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Showing posts from January, 2012

John Nesbitts Passing Parade

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A listener writes in looking to find an episode of John Nesbitt's Passing Parade which he heard around 1950 on the radio - probably a filler on a Sunday concert program. It concerned a counterfeiter in Spain who briefly lifted the Depression in Spain.  He bought a bank and forged an order to print a new issue of Spanish currency by the British printer who always printed it. With new money he made loans to the locals which revived the economy.  He retired the new issue currency as he received deposits of legal currency.  As prosperity flowed out from his community a sharp eyed banker in another city noticed that some currency in circulation had never been authorized and was thus illegal.  An investigation found him out, closed his bank, declared the money counterfeit, and plunged Spain back into Depression.  The banker was subsequently consulted on finance in his jail cell for his brilliance in finance. The story has stuck in my mind these 60+ years and has great rele

Boston Blackie Old Time Radio Show

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Detective drama  (1945-1950) Enemy to those who make him an enemy, friend to those who have no friend. Chester Morris plays  Boston Blackie , "a modern Robin Hood, a little on the gangster side, wise to all the tricks but always reversing to do a lot of good. Boston Blackie  is especially apt at slipping the rug out from under them and making the police look like foolish lollygags. Smart Boston always solves the  mysteries  before his arch nemesis, harebrained Police Inspector Faraday. Master sleuther and smooth talker, Boston can always slip in some time between crime scenes for his gal Mary Wesley (played by Lesley Woods). For more hard hitting detective action, don't forget to call on some of the most popular detectives:  Phillip Marlowe ,  Richard Diamond ,  Let George Do It ,  The Saint , and   The Falcon .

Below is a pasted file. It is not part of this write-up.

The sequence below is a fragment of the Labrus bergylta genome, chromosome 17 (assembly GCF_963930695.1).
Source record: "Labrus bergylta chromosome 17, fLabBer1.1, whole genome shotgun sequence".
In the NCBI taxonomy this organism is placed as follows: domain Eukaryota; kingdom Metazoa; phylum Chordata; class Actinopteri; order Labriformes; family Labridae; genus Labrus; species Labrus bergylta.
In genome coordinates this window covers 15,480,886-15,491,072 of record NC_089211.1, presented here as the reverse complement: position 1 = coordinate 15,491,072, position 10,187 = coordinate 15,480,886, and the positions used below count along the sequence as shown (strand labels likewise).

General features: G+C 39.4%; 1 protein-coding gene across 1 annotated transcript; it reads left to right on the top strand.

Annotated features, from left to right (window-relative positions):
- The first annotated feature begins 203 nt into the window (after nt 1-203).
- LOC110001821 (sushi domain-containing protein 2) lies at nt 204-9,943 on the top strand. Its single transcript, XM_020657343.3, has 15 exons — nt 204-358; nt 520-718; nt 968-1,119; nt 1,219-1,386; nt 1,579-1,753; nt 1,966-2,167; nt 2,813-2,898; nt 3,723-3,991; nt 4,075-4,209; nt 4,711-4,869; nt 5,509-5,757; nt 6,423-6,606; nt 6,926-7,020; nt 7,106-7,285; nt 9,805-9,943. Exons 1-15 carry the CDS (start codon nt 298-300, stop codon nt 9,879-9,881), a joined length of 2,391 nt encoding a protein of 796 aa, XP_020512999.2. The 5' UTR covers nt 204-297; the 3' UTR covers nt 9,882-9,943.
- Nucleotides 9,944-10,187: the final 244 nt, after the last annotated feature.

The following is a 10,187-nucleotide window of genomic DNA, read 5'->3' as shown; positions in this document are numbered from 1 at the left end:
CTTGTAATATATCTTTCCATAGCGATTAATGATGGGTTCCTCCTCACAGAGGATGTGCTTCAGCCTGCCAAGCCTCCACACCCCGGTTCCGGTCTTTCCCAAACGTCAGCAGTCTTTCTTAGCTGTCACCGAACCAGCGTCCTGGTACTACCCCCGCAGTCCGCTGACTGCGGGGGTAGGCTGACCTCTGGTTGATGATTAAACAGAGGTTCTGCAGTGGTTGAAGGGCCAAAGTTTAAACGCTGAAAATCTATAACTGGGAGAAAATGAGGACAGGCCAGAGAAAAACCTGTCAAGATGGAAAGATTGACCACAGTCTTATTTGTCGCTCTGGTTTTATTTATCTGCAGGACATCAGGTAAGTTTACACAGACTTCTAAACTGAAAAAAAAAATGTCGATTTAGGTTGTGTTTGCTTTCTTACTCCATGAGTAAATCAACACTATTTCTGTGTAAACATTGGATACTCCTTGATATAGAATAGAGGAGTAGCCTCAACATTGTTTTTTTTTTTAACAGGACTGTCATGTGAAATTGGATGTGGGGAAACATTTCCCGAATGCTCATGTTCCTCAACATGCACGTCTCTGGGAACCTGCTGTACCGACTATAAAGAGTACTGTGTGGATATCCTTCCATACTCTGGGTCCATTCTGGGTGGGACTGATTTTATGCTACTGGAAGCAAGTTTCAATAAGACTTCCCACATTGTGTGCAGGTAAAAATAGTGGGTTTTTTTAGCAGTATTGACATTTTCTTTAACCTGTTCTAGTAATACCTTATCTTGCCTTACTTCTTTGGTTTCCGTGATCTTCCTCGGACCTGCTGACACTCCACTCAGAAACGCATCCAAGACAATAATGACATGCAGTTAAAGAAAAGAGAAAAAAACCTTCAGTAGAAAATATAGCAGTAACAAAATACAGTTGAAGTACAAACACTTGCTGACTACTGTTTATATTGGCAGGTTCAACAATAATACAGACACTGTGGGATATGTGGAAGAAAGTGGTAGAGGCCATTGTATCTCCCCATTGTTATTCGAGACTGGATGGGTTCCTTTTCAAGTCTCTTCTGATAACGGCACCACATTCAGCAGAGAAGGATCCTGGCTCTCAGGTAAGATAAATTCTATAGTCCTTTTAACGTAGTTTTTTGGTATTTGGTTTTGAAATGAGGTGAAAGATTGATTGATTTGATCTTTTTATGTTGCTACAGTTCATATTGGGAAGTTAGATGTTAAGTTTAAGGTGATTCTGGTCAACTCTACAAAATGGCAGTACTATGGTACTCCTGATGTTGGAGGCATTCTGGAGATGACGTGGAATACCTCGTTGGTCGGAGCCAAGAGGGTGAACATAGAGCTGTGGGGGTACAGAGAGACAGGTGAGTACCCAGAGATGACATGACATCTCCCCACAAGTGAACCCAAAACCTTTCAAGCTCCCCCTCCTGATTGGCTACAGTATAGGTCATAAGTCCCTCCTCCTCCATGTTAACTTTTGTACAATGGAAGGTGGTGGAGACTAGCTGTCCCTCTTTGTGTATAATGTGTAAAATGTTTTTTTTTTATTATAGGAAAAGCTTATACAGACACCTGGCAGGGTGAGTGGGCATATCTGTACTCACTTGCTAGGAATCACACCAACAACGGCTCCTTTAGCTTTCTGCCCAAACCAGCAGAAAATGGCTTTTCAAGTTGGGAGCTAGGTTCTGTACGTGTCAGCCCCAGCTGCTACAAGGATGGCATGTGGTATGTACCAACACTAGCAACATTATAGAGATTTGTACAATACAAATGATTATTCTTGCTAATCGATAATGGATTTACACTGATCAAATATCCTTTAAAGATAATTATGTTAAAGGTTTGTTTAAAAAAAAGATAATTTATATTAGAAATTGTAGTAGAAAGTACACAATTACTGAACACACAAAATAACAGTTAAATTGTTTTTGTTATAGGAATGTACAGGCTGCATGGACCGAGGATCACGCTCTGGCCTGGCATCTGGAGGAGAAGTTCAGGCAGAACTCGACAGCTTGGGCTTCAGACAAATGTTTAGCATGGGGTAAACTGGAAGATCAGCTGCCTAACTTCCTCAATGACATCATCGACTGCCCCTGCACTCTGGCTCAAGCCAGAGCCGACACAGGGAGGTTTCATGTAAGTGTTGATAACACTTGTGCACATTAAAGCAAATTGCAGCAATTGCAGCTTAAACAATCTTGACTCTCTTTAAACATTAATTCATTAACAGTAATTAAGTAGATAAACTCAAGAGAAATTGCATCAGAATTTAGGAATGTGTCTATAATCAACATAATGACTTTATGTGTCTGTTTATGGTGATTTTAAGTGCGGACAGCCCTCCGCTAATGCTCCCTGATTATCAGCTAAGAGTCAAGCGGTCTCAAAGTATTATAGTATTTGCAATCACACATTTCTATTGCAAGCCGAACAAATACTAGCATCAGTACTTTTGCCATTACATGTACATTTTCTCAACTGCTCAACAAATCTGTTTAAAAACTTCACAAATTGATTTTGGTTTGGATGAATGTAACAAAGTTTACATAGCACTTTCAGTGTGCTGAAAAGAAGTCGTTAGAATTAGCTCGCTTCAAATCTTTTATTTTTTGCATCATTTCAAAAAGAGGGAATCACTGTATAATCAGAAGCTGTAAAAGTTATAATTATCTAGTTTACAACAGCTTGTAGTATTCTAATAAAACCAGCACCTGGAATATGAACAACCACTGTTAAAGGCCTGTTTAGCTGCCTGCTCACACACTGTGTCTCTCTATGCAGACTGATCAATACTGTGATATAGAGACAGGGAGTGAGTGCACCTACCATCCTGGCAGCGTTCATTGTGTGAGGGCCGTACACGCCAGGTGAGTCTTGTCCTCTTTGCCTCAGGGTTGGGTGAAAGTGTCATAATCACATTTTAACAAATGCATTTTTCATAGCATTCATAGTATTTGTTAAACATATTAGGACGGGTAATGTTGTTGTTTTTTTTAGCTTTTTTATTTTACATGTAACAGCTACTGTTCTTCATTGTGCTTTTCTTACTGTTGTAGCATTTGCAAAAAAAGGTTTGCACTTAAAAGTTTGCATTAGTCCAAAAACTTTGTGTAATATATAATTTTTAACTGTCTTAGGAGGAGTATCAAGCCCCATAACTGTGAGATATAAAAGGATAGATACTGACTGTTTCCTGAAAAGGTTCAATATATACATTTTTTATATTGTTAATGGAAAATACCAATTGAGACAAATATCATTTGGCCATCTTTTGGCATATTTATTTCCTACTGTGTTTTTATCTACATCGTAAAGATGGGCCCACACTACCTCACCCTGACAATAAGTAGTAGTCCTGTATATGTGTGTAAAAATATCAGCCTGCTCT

Old Time Radio Comedy: Duffy's Tavern

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A rendition of  When Irish Eyes are Smiling  plays in the background and Archie answers the phone with the  show’s trademark signature, “Hello, Duffy’s Tavern, where the elite meet to eat.” The program always opened with a call from the owner of  Duffy’s Tavern . Never seen, the boss would check up on his manager, Archie via phone. Although Archie never had direct supervision, Duffy knew he had to keep tabs on Archie.  Duffy’s Tavern  premiered March 1, 1941 on the Columbia Broadcasting System (CBS) network. Created by Ed Gardner (no relation to Ava Gardner ), the show centered on Archie and his relationships with the local bar customers. Gardner, a veteran radio director had prior success with  Ripley’s Believe it or Not!   and the  Rudy Vallee Hour . Ironically, Gardner professed that he never touched alcohol. Nevertheless, his imaginary bar enjoyed success for just over a decade.  By 1942, the show moved to the National Broadcasting Company (NBC) network, where it remained unt

Life Of Riley, Big Hearted, Blue Collar Oaf

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--> A counter part to the Smart-Aleck Kid, a staple character in Family Sit-coms, is the Big-Hearted Blue Collar Oaf. Both are interesting characters to build a show around. The SAK is typified by the long time comic page regular, Dennis the Menace, and immortalized on Radio by such favorites as Henry Aldrich , My Son Jeep, and Leroy from The Great Gildersleeve . The modern incarnation of the SAK is Bart Simpson. Fox TV's The Simpsons is unique in that it features the adventures and misadventures of both a SAK and a BHBCO. Fox made a minor splash on Sunday nights beginning in the late 1980s with a pair of BHBCOs, Both Homer Simpson and Al Bundy from Married With Children . Married pays backhanded homage the original BHBCO, Chester A. Riley from Radio's Life Of Riley . While Married With Children often pushed the boundaries of bad taste, Life of Riley was wholesome family fun. Riley was originally intended as a radio vehicle for Groucho Marx (the Riley